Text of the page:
# Causal DAGs

### Causal DAGs

We need to understand some important properties before encoding our causal knowledge in a DAG. We learned in Chapter 2 that Bayesian networks use DAGs for the qualitative description of the Joint Probability Distribution.

In the causal context, however, the arcs in a DAG explicitly state causality instead of only representing direct probabilistic dependencies in a Bayesian network. We now designate a DAG with a causal semantic as a Causal DAG (CDAG) to highlight this distinction.

### Structures Within a DAG

A DAG has three basic configurations in which nodes can be connected. Graphs of any size and complexity can be broken down into these basic graph structures. While these basic structures show direct dependencies/causes explicitly, there are more statements contained in them, albeit implicitly. In fact, we can read all marginal and conditional associations that exist between the nodes.

Why are we even interested in associations? Isn’t all this about understanding causal effects? It is essential to understand all associations in a system because, in non-experimental data, all we can do is observe associations, some of which represent non-causal relationships. Our objective is to identify causal effects from associations.

### Indirect Connection

This DAG represents an indirect connection of A on B via C.

- A Directed Arc represents a potential causal effect. The arc direction indicates the assumed causal direction, i.e., “A → C ” means “A causes C .”
- A Missing Arc encodes the definitive absence of a direct causal effect, i.e., no arc between A and B means no direct causal relationship exists between A and B and vice versa. As such, a missing arc represents an assumption.

Implication for Causality

A has a potential causal effect on B intermediated by C.

Implication for Association

Marginally (or unconditionally), A and B are dependent. This means that without knowing the exact value of C, learning about A informs us about B and vice versa, i.e., the path between the nodes is unblocked, and information can flow in both directions.

Conditionally on C, i.e., by setting Hard Evidence on (or observing) C, A, and B become independent. In other words, by “hard”-conditioning on C, we block the path from A to B and from B to A. Thus, A and B are conditionally independent, given C:

$A\cancel{ \bot }B,A \bot B|C$

Hard Evidence means that there is no uncertainty regarding the value of the observation or evidence. If uncertainty remains regarding the value of C, the path will not be entirely blocked, and an association will remain between A and B.

### Common Parent

The second configuration has C as the common parent of A and B.\

Implication for Causality

C is the common cause of both A and B.

Implication for Association

In terms of association, this structure is absolutely equivalent to the Indirect Connection. Thus, A and B are marginally dependent but conditionally independent given C (by setting Hard Evidence on C):

$A\cancel{ \bot }B,A \bot B|C$

### Common Child (Collider)

The final structure has a common child C, with A and B being its parents. This structure is called a “V-Structure.” In this configuration, the common child C is also known as a “collider.”

Implication for Causality

A and B are the direct causes of C.

Implication for Association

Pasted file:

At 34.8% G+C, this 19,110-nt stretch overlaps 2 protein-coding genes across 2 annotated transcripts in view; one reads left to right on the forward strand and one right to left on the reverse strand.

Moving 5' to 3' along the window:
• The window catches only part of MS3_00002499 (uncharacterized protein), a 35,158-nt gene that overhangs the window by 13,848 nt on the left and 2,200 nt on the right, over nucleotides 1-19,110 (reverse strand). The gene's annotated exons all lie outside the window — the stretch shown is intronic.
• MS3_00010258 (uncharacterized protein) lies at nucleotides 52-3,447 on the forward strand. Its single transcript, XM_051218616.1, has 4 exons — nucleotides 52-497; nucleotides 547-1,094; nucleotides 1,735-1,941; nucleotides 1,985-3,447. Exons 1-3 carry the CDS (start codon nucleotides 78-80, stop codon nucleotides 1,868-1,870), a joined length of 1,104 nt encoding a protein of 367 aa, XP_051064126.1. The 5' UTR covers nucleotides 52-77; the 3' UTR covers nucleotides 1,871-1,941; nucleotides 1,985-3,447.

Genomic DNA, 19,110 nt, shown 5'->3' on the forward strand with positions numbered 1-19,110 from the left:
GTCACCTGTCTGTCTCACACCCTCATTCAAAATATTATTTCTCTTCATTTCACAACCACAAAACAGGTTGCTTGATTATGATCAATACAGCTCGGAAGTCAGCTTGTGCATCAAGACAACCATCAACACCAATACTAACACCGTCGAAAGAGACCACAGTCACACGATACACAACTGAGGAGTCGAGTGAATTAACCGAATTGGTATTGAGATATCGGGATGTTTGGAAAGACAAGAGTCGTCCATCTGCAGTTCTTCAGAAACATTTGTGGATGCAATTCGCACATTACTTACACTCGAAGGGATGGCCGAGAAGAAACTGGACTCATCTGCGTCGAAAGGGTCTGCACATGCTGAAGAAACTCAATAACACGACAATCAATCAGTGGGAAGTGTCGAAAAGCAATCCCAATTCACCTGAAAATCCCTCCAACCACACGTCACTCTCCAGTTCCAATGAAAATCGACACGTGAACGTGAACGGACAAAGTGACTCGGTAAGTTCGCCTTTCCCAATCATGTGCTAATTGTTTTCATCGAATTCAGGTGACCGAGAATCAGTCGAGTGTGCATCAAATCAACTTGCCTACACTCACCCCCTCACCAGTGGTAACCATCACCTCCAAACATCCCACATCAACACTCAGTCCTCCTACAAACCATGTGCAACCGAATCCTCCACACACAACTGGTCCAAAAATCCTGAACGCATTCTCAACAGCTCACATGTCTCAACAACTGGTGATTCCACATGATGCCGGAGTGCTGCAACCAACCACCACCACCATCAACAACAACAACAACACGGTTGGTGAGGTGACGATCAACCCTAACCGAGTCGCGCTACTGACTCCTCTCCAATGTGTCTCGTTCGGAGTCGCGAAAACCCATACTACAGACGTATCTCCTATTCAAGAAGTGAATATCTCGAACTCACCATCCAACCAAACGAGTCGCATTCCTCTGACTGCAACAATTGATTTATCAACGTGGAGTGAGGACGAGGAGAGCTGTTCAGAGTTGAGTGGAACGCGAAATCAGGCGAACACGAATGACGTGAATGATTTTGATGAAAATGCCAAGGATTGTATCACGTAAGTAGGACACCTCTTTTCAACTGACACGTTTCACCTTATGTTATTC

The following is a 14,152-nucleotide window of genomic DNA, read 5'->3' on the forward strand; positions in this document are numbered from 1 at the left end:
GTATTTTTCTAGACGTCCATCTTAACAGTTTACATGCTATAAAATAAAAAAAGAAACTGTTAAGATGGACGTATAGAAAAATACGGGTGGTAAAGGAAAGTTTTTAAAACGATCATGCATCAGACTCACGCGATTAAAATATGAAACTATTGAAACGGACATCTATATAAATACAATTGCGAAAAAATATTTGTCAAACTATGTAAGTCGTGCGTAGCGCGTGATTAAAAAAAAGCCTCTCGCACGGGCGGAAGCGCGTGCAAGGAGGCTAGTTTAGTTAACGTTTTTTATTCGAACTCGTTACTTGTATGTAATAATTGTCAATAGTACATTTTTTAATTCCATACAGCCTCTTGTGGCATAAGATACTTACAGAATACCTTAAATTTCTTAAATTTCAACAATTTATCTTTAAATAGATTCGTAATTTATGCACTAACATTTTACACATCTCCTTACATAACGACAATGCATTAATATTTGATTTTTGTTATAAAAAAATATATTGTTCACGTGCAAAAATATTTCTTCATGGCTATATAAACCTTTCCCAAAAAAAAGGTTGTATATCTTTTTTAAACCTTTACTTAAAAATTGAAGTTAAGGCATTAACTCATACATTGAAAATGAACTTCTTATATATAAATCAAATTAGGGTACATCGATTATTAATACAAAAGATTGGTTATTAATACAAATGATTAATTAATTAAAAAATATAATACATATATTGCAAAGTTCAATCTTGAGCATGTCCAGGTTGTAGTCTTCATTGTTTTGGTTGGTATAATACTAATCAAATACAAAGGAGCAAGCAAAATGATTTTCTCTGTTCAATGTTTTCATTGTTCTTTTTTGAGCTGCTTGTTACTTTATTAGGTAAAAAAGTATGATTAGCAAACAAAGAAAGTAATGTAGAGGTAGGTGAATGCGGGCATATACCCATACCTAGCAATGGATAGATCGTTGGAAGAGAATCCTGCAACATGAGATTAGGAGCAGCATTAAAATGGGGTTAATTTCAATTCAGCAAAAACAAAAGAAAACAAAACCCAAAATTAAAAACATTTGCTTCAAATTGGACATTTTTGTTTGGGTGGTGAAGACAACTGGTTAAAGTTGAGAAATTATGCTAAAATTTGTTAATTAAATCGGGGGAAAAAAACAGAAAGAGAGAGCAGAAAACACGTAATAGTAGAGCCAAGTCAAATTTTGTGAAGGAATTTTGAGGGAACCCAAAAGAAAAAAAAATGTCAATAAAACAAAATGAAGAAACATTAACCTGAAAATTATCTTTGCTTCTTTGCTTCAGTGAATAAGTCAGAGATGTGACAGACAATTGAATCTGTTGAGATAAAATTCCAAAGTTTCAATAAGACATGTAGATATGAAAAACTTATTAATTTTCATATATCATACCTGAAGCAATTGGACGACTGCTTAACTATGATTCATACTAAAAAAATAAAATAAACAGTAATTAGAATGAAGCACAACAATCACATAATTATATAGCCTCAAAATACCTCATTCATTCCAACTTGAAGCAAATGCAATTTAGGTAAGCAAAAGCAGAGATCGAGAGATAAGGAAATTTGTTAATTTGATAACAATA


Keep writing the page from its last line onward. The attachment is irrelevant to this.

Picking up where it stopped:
Marginally (or unconditionally), A and B are independent, i.e., there is no information flow between A and B. Conditionally on C — with any kind of evidence — A and B become dependent. If we condition on the collider C, information can flow between A and B, i.e., conditioning on C opens the information flow between A and B:

$A \bot B,A\cancel{ \bot }B|C$

Even introducing a minor change in the distribution of C, e.g., from no observation (“color unknown”) to a very vague observation (“it could be anything, but it is probably not purple”), opens the information flow.

For purposes of formal reasoning, this type of connection is of special significance. Conditioning on C facilitates inter-causal reasoning, often referred to as the ability to “explain away” the other cause, given that the common effect is observed (see Inter-Causal Reasoning in Chapter 4).

### Creating a CDAG Representing Simpson’s Paradox

To begin the encoding of our causal knowledge in the form of a CDAG, we draw three nodes, which represent X (Treatment), Y (Outcome), and Z (Gender). For now, we are only using the qualitative part of the network, i.e., we are not considering probabilities.

The absence of further nodes means that we assume that there are no additional variables in the Data-Generating Process (DGP), either observable or unobservable. Unfortunately, this is a very strong assumption that cannot be tested. We need to have a justification purely on theoretical grounds to make such an assumption.

In the next step, we must encode our causal assumptions regarding this domain. Given our background knowledge of this domain, we state that Z causes X and Y and that X causes Y.

This means that we believe that gender is a cause of taking the treatment and has a causal effect on the outcome, too. We also assume that the treatment has a potential causal effect on the outcome.

Having accepted these causal assumptions, we now wish to identify the causal effect of X on Y. The question is whether this is possible on the basis of this causal graph and the available observational data for these three variables. Before we can answer this question, we need to think about what this CDAG specifically implies. Recall the types of structures that can exist in a DAG (see Structures Within a DAG). As it turns out, we can find all three of the basic structures in this example:

- Indirect Connection: Z causes Y via X
- Common Parent: Z causes X and Y
- Common Child: Z and X cause Y